Scenario number two: A visitor to the National Gallery of Art stands before Renoir’s Odalisque. In addition to listening to an audio tour, our visitor sees on the handheld screen smaller pieces of the larger work to focus on, can click over to a different work in the same orientalist style for comparison, can read something Renoir wrote about the work, can trace its provenance over time, and can download more information for later perusal.

Scenario number three: A student visits the United States Memorial Holocaust Museum for class. Standing in front of a 1930s photograph of a German woman wearing a sign that brands her as a race traitor because she slept with a Jewish man, our student can then access the Museum’s digital library of other such images, can read accounts of women humiliated in this way, can download documents for later research and can read postings in a discussion forum of other students who have stood in that same spot in the Museum.

These are just three scenarios that occur to me off the top of my head as I ponder what we might do when we take history off the desktop and out into the world. The possibilities are nothing less than exciting.

Digital Classrooms

My graduate students have weighed in on the topic of “digital classrooms” in their class blog. Their postings are very instructive because they offer the view of the next generation of historians on where digital media will (and won’t) take us in the teaching and learning of history. As I read their contributions to the blog I was struck by the sense of comfort that they had with digital media, but also with the continuing unease many felt for the shift away from the more traditional methods of history teaching.

I share some of that unease, raised as I was in the Joe Friday school of history (“Just the facts, sir”). Every week I worry that my students will emerge from my course without the facts they need to qualify as educated in the subjects I am teaching. But then I kick myself in the rear (no mean feat given my lack of flexibility these days) and remind myself that facts can be looked up–it is the ability to work with those facts that is most important.

Changing attitudes

This past weekend I attended the national conference of the American Association for the Advancement of Slavic Studies in Salt Lake City. In addition to the usual conference activities of presenting a paper, serving as the discussant on a panel, and doing a lot of schmoozing with colleagues, I attended my first meeting of the Education Committee of the Association. This was a duty I volunteered for because it seemed to me that the AAASS could be doing a good bit more to promote our field through the ways that our varied subjects are taught.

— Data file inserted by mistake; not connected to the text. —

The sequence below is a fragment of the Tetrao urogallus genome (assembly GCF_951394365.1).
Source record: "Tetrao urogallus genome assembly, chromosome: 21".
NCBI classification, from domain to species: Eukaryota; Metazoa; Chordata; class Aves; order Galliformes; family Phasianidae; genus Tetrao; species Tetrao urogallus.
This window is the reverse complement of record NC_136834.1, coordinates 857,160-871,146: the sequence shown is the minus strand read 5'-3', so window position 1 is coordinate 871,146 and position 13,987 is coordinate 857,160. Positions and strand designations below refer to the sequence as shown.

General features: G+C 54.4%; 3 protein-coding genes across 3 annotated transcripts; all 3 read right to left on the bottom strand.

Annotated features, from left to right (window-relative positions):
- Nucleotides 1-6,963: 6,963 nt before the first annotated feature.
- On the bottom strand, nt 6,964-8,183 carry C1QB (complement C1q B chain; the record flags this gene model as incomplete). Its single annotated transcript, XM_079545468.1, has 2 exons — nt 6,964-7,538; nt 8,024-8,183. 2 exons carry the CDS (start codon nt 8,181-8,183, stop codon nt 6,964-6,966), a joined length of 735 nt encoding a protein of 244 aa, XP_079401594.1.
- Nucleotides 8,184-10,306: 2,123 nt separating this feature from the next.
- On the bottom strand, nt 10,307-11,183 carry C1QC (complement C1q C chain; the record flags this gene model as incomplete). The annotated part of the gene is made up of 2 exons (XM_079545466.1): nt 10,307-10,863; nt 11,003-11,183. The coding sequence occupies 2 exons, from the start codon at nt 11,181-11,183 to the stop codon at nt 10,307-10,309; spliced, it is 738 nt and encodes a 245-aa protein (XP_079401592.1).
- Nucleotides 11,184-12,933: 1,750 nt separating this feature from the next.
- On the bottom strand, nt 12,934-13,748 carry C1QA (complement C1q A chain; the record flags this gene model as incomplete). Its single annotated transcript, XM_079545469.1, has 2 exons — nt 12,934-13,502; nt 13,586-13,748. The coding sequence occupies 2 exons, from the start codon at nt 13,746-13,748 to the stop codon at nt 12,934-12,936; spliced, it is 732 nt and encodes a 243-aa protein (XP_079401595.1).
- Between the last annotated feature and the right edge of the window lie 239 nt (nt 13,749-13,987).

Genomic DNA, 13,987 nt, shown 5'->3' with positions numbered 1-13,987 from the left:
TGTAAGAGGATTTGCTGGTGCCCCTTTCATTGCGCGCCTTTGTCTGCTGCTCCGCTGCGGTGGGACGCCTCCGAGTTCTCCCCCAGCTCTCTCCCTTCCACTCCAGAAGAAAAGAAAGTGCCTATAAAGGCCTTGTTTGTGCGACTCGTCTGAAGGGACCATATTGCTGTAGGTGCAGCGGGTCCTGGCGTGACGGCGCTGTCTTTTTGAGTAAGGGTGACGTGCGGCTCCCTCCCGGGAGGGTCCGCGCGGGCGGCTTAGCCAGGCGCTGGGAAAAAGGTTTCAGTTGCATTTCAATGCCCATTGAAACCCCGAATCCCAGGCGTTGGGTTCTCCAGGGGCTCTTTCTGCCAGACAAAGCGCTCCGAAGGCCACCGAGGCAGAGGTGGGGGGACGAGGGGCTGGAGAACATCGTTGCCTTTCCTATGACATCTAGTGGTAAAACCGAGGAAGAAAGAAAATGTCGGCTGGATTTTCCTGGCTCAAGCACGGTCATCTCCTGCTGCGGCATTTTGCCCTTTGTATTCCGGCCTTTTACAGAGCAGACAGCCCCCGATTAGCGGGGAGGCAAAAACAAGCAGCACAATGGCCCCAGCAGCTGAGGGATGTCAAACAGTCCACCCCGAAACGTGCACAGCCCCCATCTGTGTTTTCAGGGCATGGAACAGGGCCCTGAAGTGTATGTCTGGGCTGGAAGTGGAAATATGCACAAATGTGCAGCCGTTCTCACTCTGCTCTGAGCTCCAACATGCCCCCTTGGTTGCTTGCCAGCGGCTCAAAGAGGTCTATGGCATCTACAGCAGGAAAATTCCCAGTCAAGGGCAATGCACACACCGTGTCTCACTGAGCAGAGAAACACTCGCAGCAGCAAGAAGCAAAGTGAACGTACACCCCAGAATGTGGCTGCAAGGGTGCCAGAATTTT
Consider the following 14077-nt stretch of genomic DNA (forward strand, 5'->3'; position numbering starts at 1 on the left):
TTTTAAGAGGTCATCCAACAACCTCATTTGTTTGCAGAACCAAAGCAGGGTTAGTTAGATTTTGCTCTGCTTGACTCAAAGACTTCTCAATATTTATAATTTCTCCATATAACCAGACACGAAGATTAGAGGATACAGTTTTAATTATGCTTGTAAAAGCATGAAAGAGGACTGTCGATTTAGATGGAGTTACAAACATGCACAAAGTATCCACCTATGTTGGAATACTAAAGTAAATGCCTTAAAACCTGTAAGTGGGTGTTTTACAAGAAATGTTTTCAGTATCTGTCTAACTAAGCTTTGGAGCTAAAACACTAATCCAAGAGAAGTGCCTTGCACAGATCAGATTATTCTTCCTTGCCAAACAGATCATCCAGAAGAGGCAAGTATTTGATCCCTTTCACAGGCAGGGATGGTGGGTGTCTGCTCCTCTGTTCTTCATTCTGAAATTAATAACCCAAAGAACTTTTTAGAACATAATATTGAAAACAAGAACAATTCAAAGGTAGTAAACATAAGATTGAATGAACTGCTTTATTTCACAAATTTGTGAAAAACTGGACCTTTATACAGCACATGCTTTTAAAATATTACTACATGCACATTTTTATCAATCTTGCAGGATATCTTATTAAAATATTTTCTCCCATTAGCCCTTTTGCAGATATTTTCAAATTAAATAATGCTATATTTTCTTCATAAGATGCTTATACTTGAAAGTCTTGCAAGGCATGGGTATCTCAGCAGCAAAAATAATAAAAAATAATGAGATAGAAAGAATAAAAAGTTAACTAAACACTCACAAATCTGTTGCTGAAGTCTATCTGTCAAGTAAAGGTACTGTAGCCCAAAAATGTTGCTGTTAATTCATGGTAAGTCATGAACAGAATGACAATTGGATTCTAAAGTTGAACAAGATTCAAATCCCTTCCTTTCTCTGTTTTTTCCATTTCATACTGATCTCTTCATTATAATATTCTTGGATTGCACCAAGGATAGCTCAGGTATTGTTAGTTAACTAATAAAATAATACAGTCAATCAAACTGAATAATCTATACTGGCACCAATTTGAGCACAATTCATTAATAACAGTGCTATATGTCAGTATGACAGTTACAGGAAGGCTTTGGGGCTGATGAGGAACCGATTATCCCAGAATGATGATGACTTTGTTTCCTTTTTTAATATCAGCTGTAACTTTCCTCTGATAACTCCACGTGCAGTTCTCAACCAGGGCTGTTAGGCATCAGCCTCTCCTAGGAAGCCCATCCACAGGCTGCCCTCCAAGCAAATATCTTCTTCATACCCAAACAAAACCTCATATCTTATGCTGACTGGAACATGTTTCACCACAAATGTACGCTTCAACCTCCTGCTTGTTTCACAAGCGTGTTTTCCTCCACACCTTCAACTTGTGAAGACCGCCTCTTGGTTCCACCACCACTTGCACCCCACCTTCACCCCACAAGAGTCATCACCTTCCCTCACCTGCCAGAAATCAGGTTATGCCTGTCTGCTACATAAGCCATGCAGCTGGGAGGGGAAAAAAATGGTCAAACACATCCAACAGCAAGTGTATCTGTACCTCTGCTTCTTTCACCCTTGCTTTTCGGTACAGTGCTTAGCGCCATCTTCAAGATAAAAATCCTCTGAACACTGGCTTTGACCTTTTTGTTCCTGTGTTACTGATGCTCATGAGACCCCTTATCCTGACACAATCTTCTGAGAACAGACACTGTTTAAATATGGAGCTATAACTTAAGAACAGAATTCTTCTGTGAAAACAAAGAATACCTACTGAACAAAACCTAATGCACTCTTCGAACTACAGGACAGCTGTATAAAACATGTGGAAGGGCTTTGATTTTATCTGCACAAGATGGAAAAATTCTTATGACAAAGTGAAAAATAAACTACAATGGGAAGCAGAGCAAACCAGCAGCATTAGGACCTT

AAASS is an ecumenical scholarly society in that anyone in any discipline that is in any way associated with Slavic, Soviet, or East Bloc society can feel at home. Thus, we have historians, political scientists, anthropologists, economists, linguists and literary scholars all mingling together. During the Cold War, AAASS was where it was happening. Although I didn�t join the association until after the collapse of Communism in Europe and Eurasia, I sure heard enough stories about how much bigger the Association used to be. In any given year, more than 3,000 scholars and others would attend the annual meeting. Last weekend somewhere around 1,000 people showed up in Salt Lake City and I�m willing to bet that membership in the Association is down by a similar percentage.

So, given that our field is now going to be smaller than it was when understanding those East Bloc types was vital to our very existence, why not reinvigorate what we�re doing by focusing more on our students? One way to accomplish this would be to get the Association�s membership thinking more about the scholarship of teaching and learning. We�ll see what�s possible to achieve in the months to come.